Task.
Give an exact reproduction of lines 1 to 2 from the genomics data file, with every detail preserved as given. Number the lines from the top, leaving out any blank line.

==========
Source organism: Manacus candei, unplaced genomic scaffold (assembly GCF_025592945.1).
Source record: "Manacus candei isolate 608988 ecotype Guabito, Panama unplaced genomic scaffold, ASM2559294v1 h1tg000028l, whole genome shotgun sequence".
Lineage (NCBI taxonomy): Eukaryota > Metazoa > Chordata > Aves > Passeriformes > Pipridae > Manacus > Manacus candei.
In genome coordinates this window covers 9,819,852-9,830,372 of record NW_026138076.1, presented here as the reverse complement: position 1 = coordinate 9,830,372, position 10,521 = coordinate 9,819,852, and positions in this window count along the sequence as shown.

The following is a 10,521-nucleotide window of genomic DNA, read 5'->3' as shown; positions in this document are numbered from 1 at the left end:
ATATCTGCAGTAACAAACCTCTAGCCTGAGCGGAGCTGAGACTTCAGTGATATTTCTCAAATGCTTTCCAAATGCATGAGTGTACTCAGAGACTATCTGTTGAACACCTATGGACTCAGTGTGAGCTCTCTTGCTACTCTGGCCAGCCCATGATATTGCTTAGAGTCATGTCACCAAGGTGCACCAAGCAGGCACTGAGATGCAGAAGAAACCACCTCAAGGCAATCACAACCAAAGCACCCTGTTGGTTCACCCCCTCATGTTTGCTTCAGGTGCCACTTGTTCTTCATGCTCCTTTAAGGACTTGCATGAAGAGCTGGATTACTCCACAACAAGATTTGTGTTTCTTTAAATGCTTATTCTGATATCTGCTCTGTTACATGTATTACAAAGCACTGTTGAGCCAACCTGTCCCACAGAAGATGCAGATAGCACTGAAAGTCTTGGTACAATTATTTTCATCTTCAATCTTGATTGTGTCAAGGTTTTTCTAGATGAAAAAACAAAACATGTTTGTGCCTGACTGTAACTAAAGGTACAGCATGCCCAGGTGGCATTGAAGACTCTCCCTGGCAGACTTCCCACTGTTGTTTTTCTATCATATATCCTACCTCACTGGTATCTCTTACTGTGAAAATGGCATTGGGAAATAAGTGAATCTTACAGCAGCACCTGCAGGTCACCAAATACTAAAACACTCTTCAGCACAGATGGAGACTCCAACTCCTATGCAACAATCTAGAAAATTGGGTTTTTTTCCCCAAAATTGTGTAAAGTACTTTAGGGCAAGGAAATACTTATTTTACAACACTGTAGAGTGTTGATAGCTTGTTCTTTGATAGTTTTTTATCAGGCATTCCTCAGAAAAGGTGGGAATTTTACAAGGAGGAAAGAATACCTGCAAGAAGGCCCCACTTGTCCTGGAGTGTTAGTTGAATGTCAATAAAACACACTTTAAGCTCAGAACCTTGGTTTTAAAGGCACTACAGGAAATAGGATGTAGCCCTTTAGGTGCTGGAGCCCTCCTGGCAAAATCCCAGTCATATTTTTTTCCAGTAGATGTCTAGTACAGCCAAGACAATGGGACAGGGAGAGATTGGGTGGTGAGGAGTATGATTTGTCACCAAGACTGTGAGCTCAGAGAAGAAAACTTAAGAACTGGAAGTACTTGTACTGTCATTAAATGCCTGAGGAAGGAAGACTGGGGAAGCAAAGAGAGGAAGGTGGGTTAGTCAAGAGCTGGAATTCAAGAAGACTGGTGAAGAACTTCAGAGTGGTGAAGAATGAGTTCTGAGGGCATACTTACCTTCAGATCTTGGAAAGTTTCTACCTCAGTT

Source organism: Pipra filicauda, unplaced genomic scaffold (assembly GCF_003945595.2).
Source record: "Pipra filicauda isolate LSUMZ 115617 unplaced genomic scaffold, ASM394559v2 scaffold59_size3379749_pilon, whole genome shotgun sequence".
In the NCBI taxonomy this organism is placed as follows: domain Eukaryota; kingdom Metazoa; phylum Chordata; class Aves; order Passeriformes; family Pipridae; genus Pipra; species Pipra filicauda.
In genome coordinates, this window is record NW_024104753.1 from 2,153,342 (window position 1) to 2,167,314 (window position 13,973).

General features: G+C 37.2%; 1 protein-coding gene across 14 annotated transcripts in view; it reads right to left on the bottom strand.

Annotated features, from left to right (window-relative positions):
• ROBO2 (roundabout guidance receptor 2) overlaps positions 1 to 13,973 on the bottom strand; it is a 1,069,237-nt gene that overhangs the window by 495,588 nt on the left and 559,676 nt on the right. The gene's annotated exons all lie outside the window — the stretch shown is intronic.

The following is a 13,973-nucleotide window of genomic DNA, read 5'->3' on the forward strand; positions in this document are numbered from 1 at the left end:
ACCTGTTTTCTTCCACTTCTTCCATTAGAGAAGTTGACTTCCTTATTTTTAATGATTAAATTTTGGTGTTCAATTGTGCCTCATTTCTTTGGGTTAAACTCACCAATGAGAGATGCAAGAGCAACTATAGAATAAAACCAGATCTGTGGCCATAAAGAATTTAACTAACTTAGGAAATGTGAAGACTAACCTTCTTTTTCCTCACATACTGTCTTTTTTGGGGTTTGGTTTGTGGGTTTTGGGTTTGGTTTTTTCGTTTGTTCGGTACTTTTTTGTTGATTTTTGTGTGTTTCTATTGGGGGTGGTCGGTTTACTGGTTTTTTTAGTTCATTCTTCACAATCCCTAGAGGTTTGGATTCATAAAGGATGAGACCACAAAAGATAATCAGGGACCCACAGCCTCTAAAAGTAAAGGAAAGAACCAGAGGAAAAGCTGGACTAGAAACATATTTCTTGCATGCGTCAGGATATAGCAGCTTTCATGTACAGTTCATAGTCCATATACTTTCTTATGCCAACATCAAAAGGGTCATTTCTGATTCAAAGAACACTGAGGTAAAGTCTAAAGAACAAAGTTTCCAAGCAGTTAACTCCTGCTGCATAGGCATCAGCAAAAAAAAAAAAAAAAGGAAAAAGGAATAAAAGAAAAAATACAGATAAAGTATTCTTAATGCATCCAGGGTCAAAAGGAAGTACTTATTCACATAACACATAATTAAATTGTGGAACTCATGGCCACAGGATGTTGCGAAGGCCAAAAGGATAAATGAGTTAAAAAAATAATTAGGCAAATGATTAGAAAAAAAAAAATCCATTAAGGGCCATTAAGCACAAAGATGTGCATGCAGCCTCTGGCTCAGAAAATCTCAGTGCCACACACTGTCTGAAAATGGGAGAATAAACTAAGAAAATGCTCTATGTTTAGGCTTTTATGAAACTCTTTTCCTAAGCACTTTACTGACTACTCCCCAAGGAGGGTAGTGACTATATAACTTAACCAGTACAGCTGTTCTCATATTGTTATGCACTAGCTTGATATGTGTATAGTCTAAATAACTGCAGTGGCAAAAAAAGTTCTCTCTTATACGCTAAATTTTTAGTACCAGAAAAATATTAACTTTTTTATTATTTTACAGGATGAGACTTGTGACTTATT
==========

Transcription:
Source organism: Manacus candei, unplaced genomic scaffold (assembly GCF_025592945.1).
Source record: "Manacus candei isolate 608988 ecotype Guabito, Panama unplaced genomic scaffold, ASM2559294v1 h1tg000028l, whole genome shotgun sequence".